A DIY Fence Post With No Digging

Setting fence posts into the ground isn't always possible; you may be erecting a fence on a concrete pad, the ground may be too hard for digging or you may want a temporary structure that you can easily remove. If you don't dig holes, you have to mount the fence on the surface of the ground, and there are at least three ways to do this. If you don't want to attach the posts to post holders fastened to concrete, you can use one of two ways to make them freestanding.

Setting Posts With Post Holders

You can securely attach metal brackets called post holders to a concrete slab by setting each holder in place, marking the positions of the screw holes and drilling a pilot hole for a metal or plastic screw anchor using a hammer drill. You don't need to use concrete screws to hold the brackets -- wood screws will do the job. Attach the posts to the brackets with screws instead of nails -- pounding nails into the posts is likely to chip the concrete.

As an alternative to attaching brackets to a concrete pad, you can simply attach them to concrete pier blocks with wood screws and mount the posts on the blocks. This strategy makes the position of the fence adjustable, but it won't support a high or heavy fence securely. Another option that works for mounting fences on dirt is to hammer specially designed post holders into the ground, using a sledgehammer, and fasten the posts to those.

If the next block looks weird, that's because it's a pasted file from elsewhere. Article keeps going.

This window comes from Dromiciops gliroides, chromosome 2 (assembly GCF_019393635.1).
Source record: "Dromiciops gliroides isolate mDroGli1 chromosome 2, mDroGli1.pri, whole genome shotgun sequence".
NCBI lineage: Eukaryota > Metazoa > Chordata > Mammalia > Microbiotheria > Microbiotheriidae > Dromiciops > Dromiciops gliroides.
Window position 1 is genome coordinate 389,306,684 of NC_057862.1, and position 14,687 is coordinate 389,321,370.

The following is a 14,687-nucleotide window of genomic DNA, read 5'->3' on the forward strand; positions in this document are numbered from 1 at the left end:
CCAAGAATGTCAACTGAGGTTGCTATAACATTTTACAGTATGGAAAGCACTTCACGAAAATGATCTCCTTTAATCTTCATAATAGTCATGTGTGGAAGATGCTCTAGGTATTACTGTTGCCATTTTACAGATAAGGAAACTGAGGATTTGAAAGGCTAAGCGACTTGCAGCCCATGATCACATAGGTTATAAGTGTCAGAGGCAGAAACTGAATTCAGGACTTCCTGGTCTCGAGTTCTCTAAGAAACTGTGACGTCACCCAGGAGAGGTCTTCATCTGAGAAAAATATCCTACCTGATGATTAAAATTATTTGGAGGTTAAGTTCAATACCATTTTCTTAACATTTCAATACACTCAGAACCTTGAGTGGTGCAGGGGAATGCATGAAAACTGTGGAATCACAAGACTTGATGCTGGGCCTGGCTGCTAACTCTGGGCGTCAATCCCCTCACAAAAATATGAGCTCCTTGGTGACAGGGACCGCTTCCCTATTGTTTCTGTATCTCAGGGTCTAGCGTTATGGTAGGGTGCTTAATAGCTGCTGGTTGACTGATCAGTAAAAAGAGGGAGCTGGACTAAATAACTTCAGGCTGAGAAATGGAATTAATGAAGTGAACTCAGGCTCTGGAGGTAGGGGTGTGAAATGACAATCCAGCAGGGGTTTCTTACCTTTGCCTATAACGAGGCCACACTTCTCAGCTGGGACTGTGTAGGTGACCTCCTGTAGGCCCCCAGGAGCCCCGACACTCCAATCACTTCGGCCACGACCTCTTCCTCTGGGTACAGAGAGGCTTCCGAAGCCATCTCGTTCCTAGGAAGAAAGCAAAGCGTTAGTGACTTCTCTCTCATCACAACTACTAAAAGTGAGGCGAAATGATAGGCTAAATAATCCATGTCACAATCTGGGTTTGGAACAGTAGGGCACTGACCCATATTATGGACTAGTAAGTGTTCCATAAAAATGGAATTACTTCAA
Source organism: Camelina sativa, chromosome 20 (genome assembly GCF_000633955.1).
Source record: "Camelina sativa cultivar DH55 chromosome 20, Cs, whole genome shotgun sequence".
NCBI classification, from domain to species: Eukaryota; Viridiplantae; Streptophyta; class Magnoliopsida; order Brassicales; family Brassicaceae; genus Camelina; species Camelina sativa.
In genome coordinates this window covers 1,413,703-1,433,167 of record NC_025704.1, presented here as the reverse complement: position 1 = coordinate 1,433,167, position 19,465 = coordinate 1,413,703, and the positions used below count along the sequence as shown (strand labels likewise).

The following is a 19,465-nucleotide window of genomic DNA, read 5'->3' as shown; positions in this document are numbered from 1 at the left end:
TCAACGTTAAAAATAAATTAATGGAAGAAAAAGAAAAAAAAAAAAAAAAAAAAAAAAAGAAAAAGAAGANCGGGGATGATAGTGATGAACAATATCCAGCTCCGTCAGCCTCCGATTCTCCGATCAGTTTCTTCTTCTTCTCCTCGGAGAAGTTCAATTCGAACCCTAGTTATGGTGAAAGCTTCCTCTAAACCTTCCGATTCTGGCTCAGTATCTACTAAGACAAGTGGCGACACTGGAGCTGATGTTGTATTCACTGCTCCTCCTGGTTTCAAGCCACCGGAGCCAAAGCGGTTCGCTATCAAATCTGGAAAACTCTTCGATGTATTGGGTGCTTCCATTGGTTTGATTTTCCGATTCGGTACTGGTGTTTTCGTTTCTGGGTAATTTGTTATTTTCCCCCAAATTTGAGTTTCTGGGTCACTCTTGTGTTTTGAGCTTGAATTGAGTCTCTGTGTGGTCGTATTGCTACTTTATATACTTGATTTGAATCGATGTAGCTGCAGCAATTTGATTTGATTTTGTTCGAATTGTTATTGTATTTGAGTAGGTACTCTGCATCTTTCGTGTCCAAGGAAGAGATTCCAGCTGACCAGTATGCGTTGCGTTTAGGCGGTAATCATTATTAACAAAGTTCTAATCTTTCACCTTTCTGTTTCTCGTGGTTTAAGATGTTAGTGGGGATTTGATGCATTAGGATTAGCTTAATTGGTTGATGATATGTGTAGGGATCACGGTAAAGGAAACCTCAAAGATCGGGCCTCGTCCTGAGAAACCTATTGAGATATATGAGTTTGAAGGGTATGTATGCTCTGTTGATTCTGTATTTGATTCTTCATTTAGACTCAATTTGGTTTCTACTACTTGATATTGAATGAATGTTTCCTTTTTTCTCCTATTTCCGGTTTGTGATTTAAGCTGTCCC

The Basket-and-Gravel Method

A large container filled with gravel can hold a post, and a container that splays out at the bottom is particularly secure. Construct a container using 1/2-inch chicken wire:

Step 1

Make a circle for the bottom of the basket by cutting it out of a roll of chicken wire, using tin snips. A typical diameter would be about 24 inches, but you can make it larger or smaller, depending on the size of the fence.

Step 2

Cut out a 1- to 2-foot strip that extends all the way around the perimeter of the circle -- depending on the height of the fence. Make the bottom of this strip about 2 inches longer than the top so its ends are angled.

Step 3

Secure the strip to the base and join the ends of the strip together, using wire ties ; because the ends are angled, the top of the basket will be narrower than the bottom.

Step 4

Place a basket at the position of each post, set the post inside it and fill the basket with 3/4-inch drain rock. Level the post as you backfill, using a spirit level.

The Wooden Brace Method

Constructing a wood cross brace that you can attach to the bottom of each post is another way to hold fence posts, as long as the ground around each post is level.

Step 1

Construct a cross with two lengths of weather-resistant two-by-four lumber. Use redwood, cedar or pressure-treated fir or pine. Cut notches in the center of each board with a circular saw before joining the boards so that all four surfaces of the cross are flush with each other.

Step 2

Nail or screw a cross to the bottom of each post with 3-inch fasteners.

Step 3

Set each post upright in the position in which you want it, then brace the post with a pair of 2-foot lengths of two-by-four lumber. Place them diagonally from opposite faces of the post to the base so they extend in a direction perpendicular to the fence line. The fence itself supports the posts in the other two directions.